Women politicians across the three dominant political parties in Osun and Ekiti states have kick started their strategies, weaved around a massive grassroots campaign, to ensure they get more positions both in their respective parties and government. “Our vision is to start from the ward congresses and fight our way up. We are going to
Women politicians across the three dominant political parties in Osun and Ekiti states have kick started their strategies, weaved around a massive grassroots campaign, to ensure they get more positions both in their respective parties and government.
“Our vision is to start from the ward congresses and fight our way up. We are going to use our bigger number to get more positions and get a bigger voice in pushing more women for elective positions”, says Mrs Omowunmi Otunla, PDP women leader, Osun state.
As part of a deliberate effort to advance the cause of women in politics, their mechanics will focus largely on identifying and putting core women issues on front burner and striving to build consensus to push it through. While underscoring the girl child as a major plank of their campaign, they resolved to float a neutral platform on which to reach out to women.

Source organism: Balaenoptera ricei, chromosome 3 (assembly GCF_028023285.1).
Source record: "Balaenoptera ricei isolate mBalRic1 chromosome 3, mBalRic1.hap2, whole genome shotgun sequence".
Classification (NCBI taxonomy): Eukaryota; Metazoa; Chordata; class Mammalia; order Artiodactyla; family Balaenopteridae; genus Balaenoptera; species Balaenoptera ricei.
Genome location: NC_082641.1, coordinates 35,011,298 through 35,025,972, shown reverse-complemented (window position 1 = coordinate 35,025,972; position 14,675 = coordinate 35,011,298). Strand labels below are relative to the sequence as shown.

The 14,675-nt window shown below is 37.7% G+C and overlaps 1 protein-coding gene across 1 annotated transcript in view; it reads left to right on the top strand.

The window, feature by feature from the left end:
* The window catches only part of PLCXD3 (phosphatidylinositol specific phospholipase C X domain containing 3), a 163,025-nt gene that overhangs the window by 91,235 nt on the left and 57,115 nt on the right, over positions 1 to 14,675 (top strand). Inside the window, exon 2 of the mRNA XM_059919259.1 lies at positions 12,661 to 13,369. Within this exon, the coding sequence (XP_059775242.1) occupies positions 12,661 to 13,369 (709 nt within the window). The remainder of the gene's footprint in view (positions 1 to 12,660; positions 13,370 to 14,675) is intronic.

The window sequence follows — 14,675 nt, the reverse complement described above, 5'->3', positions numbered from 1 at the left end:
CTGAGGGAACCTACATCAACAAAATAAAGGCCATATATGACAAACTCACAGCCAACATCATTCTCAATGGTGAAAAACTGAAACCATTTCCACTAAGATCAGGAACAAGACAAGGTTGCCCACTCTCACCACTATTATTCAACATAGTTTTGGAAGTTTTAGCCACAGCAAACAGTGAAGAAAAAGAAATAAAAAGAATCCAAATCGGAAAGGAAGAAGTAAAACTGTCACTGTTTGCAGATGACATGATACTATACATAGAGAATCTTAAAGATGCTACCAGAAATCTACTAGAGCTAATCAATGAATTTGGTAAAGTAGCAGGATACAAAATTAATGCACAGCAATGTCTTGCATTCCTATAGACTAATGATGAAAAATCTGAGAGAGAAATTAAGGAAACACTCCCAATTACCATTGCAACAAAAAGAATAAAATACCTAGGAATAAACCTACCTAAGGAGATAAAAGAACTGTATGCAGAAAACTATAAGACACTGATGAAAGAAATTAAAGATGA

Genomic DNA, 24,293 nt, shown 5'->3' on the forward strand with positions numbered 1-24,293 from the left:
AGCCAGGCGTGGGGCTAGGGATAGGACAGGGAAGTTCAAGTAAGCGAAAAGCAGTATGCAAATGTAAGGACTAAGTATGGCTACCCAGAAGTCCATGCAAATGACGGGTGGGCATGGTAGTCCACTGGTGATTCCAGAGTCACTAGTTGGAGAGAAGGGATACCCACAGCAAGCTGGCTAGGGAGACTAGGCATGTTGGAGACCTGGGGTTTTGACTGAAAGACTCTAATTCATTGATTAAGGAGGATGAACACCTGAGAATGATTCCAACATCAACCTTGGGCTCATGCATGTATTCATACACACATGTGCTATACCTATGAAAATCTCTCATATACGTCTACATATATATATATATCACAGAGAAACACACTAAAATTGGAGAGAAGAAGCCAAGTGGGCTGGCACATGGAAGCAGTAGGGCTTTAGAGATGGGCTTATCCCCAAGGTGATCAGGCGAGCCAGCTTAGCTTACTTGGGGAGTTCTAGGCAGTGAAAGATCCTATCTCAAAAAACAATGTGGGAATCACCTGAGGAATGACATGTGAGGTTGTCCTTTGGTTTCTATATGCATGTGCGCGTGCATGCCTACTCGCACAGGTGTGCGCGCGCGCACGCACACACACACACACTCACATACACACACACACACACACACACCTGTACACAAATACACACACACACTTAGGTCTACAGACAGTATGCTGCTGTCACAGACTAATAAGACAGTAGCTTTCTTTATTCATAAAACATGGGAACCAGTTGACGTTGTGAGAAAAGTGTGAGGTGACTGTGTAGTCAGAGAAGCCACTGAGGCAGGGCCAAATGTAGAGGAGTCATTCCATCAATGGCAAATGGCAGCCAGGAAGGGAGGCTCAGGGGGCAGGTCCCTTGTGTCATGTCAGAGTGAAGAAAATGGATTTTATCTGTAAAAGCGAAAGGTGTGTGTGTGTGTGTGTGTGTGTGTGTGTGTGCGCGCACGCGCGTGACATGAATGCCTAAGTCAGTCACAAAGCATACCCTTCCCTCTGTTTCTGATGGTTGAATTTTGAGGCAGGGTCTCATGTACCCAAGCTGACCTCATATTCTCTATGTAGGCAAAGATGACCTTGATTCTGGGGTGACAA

Critical amongst issues confronting the women is the country’s high maternal mortality rate which according to former world’s richest man, Bill Gates, ranks Nigeria ahead of only Sierra Leone, Central African Republic and Chad, making it “one of the most dangerous places in the world to give birth”. They also finger girl child education and the need to strike down the law of inheritance and widowhood practices which are unfriendly to women.
Rising from a two-day gathering in Ado Ekiti under the aegis of Community Life Project (CLP) with support from Ford Foundation, the women have resolved to hone their advocacy skills and collaborate with other women in different facets to achieve their aim. They have also vowed to galvanise other women and other gender friendly forces to ensure the review of all laws that promote discriminatory practices against women. They have also admonished that “successful women should mentor other women”. They reason that the elite and professional women must work in tandem with those at the grassroots if this drive is to be taken seriously.